Abstract 9577: 25-year Trends In First-time Hospitalization For Acute Myocardial Infarction, Subsequent Short- And Long-term Mortality, And The Prognostic Impact Of Gender And Comorbidity: A Danish Nationwide Cohort Study
Background: A marked decrease in incidence of acute myocardial infarction and associated mortality has occurred since 1980. No studies have reported on 25-year trends in a nationwide unselected population. We examined 25-year trends in first-time hospitalization for acute myocardial infarction in Denmark, subsequent short- and long-term mortality, and the prognostic impact of gender and comorbidity.
Methods: We conducted this nationwide population-based cohort study using medical registries. We identified all 234,331 patients with a first-time hospitalization for myocardial infarction from 1984 through 2008. We calculated the standardized incidence rate of myocardial infarction and 30-day and 31-365-day mortality by gender. We defined no, low, moderate, and high comorbidity levels according to the Charlson Comorbidity Index. We used Cox regression to compute mortality rate ratios comparing comorbidity categories.
Results:The standardized incidence rate per 100,000 persons decreased in the 25-year period by 37% for women (from 209 to 131) and by 48% for men (from 410 to 213). The 30-day mortality declined from 31.4% in 1984-1988 to 14.8% in 2004-2008. The 31-365-day mortality declined from 15.6% in 1984-1988 to 11.1% in 2004-2008. After adjustment for age at time of myocardial infarction, men and women had the same one-year risk of dying. The mortality reduction was independent of comorbidity level. Comparing patients with high and with no comorbidity during 2004-2008, the mortality rate ratio, adjusted for age and gender, was 1.96 (95% confidence interval: 1.83 to 2.11) within 30 days and 3.89 (95% confidence interval: 3.58 to 4.24) between 31 and 365 days.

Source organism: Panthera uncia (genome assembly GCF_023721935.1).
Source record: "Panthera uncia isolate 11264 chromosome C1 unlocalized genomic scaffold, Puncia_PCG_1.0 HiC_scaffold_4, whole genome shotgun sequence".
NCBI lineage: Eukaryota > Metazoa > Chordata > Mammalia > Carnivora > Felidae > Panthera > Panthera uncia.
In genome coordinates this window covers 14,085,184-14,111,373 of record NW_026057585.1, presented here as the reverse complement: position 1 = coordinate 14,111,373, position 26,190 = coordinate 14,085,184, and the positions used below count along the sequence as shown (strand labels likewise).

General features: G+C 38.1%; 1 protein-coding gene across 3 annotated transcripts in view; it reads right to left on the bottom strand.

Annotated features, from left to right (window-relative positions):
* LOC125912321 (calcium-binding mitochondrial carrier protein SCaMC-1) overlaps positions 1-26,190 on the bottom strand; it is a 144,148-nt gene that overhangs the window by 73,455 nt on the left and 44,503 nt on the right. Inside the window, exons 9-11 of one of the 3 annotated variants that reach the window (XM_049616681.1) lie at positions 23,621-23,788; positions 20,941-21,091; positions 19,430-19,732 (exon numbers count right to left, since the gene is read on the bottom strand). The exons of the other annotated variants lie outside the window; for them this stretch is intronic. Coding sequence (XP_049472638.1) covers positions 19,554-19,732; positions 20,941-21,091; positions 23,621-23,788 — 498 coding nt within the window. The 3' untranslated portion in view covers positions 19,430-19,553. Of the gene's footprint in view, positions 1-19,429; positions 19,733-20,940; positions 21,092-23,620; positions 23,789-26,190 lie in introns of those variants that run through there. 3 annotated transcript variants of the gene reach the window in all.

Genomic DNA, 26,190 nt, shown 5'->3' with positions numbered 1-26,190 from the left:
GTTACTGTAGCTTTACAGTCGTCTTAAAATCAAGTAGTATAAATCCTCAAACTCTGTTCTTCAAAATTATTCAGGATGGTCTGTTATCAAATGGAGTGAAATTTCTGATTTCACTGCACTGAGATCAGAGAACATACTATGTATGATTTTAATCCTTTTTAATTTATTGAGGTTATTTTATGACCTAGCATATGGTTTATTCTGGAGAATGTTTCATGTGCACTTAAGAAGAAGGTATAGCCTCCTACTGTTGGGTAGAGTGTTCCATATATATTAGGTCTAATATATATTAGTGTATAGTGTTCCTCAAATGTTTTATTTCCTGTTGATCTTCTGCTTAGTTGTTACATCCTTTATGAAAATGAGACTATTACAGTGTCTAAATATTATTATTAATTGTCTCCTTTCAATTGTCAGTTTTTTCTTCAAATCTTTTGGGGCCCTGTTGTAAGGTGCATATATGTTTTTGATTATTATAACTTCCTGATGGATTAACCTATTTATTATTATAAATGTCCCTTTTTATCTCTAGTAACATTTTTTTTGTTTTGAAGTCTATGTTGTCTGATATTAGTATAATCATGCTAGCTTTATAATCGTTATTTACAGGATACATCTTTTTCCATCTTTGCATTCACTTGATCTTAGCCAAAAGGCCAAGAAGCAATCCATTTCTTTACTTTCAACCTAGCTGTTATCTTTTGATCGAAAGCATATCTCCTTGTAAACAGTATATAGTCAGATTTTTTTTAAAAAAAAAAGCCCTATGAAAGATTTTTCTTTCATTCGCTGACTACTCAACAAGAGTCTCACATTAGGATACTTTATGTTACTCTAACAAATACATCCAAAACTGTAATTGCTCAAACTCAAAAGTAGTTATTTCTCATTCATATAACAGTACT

Conclusion: The rate of first-time hospitalization for myocardial infarction and subsequent short-term mortality both declined by nearly half between 1984 and 2008. The reduction in mortality occurred for all patients, independent of gender and comorbidity. However, comorbidity burden was a strong prognostic factor for short and long-term mortality, while gender was not.
- © 2011 by American Heart Association, Inc.